Star Wars translation:

  • Introduced to characters and the problem
    • C3-PO and R2-D2, Princess Leia, and Darth Vader, as well as the problem (the Empire stinks).
  • Introduced to our main character and see his daily life
    • Luke in his natural habitat wanting to go to Toshi Station to pick up some power converters
  • Main character is placed at the beginning of the journey
    • Obi-Wan Kenobi tells Luke he must go to Alderaan with him
    • Luke rejects that idea
  • The main character decides to go on the journey and jumps headlong into it
    • Luke finds his home destroyed, and actually says, “I’ll come with you to Alderaan, there’s nothing for me here now. I want to learn the ways of the Force and become a Jedi like my father.”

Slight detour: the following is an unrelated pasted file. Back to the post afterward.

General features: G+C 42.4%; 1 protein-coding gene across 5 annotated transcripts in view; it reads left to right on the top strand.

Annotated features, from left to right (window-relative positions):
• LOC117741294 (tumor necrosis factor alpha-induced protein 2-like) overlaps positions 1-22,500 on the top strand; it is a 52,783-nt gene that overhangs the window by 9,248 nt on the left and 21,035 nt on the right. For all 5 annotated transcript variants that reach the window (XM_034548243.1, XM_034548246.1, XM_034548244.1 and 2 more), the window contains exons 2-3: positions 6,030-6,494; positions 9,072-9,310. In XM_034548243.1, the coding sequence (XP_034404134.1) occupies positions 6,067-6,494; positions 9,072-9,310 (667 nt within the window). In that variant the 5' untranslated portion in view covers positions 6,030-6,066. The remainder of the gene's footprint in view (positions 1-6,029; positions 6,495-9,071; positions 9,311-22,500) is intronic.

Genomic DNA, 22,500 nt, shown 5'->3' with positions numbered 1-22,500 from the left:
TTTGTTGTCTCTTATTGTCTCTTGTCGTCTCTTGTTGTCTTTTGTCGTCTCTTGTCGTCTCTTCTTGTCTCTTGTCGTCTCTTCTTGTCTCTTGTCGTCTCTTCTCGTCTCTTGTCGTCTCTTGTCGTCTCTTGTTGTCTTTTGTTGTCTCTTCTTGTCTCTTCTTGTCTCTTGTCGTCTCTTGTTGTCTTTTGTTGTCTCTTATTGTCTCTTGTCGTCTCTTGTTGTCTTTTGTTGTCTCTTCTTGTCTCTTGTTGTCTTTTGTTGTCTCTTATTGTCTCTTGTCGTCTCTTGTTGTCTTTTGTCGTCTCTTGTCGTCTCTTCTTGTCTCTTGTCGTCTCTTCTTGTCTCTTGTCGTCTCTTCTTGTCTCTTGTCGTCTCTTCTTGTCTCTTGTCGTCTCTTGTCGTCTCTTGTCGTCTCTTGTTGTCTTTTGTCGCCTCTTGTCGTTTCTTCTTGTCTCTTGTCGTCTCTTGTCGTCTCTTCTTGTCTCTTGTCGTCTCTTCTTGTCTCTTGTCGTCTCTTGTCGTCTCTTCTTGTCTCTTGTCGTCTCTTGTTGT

The second Act, or “the rising action,” is all about the hero being trained and honed into the kind of person who can overcome the problem. In fighting movies, like Rocky or The Karate Kid, this usually means learning new fighting techniques, gaining confidence in themselves, and often ends in a training montage. A key point to this act is that the hero will dive in head first to overcome the problem and fail, normally losing just about everything.

Star Wars translation:

  • Hero is trained
    • Luke goes through basic lightsaber training, and gets a little better at feeling with the force
  • Hero learns new techniques and gains confidence
    • Luke works with Han and Chewie to save the princess, and proves himself to be a useful person
  • Hero dives into the problem, and barely survives
    • Luke and his friends save the princess and try to fight the empire, but are overwhelmed and barely survive the Death Star. Luke also loses Obi-Wan